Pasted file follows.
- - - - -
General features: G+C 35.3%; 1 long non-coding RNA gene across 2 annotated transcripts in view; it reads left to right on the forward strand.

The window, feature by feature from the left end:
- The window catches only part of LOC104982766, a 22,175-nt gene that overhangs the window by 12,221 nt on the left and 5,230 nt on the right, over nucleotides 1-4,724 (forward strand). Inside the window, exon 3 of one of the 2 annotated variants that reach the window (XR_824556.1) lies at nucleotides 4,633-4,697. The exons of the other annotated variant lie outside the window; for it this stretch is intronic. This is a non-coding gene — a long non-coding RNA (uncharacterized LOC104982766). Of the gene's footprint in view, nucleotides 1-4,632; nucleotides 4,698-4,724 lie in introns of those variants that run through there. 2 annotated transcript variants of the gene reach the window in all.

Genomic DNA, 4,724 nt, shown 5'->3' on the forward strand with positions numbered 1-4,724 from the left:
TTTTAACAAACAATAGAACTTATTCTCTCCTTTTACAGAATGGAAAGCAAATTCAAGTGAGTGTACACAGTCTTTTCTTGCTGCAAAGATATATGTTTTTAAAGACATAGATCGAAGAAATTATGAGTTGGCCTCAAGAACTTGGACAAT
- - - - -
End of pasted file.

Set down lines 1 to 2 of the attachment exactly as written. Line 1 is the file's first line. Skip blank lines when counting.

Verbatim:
General features: G+C 35.3%; 1 long non-coding RNA gene across 2 annotated transcripts in view; it reads left to right on the forward strand.

The window, feature by feature from the left end: